She also mentioned a round table entitled “Technology, innovation and multilingualism,” tomorrow (3 April 2013), from 3:00 to 5:00 p.m., Room XII, Palais des Nations, Geneva. Participants included the Secretary-General of the International Telecommunications Union, Dr Hamadoun Touré.
Today (2 April) was World Autism Awareness Day, she added. Reading an excerpt from the message of the Secretary-General she said, the occasion,”had succeeded in calling greater international attention to autism and other developmental disorders that affect millions of people worldwide. The current session of the United Nations General Assembly had adopted a new resolution on this issue, demonstrating a commitment to help affected individuals and families.
…. The Executive Board of the World Health Assembly will also take up the subject of autism spectrum disorders at its forthcoming session in May… The General Assembly will hold a high-level meeting on 23 September to address the conditions of more than one billion persons with disabilities, including those with autism spectrum disorders.”
Ms. Momal-Vanian then reminded correspondents of a press conference tomorrow by the World Health Organization (WHO) on hypertension, tomorrow (3 April) at 2.00 p.m. in Press Room 1. Speakers were Dr Oleg Chestnov, Assistant Director-General for Non-communicable Diseases and Mental Health, WHO and Dr Shanthi Mendis, Director, Department for Management of Non-communicable Diseases, WHO.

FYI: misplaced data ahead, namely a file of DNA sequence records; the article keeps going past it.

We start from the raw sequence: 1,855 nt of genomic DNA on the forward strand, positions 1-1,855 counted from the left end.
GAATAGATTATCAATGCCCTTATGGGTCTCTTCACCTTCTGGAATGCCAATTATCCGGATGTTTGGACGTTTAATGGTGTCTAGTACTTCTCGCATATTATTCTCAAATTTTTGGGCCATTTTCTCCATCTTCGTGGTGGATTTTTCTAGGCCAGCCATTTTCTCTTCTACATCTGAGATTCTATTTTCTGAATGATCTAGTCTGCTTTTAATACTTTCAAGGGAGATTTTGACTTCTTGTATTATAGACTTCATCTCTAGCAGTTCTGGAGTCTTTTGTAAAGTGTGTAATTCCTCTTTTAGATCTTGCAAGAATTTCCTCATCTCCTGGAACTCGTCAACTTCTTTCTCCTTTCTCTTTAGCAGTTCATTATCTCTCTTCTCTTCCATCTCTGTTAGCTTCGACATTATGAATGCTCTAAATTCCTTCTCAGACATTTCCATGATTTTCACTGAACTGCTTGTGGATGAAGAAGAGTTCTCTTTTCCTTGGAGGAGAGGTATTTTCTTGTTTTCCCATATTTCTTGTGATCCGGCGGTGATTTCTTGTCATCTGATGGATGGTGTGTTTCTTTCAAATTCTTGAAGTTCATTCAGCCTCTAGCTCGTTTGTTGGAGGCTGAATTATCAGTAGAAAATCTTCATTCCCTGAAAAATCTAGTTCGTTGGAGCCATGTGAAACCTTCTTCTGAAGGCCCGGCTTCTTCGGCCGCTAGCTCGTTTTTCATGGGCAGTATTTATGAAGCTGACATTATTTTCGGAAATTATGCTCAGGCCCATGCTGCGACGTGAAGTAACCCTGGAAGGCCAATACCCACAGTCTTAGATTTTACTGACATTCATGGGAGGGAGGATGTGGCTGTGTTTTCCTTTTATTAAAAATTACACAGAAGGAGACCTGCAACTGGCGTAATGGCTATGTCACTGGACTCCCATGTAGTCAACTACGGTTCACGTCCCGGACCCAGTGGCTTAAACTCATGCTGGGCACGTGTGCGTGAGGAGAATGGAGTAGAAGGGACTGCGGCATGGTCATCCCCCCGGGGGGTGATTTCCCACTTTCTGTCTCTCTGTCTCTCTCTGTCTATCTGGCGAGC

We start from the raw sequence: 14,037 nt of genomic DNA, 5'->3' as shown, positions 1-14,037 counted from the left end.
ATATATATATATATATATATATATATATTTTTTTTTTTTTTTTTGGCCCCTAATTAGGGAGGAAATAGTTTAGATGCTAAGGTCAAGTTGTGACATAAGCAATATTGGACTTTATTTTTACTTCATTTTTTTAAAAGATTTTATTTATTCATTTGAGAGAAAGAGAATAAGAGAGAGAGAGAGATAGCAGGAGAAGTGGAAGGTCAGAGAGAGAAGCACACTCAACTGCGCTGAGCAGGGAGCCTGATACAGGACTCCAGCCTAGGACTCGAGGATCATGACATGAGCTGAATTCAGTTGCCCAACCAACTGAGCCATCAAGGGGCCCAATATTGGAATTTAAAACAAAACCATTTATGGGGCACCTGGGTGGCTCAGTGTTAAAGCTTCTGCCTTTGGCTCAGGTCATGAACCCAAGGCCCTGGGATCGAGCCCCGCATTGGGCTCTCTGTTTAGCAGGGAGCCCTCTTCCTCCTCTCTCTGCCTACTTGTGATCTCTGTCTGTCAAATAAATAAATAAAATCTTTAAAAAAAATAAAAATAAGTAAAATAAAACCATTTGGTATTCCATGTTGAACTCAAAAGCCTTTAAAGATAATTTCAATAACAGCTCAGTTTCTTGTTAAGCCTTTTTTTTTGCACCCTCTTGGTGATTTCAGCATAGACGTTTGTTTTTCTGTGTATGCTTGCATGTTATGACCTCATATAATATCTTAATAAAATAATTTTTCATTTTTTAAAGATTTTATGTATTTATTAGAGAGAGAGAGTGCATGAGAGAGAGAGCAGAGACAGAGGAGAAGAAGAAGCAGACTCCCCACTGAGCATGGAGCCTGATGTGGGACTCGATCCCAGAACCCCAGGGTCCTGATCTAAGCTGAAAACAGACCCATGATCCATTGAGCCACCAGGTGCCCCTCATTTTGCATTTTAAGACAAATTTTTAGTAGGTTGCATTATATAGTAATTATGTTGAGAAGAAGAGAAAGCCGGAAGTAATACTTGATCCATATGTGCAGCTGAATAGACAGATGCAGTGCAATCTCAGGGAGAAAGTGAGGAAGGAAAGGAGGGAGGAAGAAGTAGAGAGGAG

Hans von Rohland for the International Labour Organization (ILO) announced ILO’s 9th European Regional Meeting from 8 to 11 April 2013 in Oslo, Norway. A report had been prepared for consideration and an update was to be issued just before the meeting itself. During this meeting, (8 April) there was a panel at 11:30 of Heads of State and Government which included Mr. Jens Stoltenberg, Prime Minister of Norway and Angel Gurría, the Secretary-General of the Organisation for Economic Co-operation and Development.
On Tuesday (9 April) at 10:00 am there was a high-level panel featuring a number of representatives of international organizations, including the ILO and the European Commission, which was to discuss policies to grow employment, with a global perspective. Other panels on the agenda included ministers of employment and finance. Accreditation could be requested by contacting the ILO press office.
The representatives of the United Nations Children’s Fund and the Office for the Coordination of Humanitarian Affairs also attended the briefing but did not speak.
* * * * *
The webcast for this briefing is available here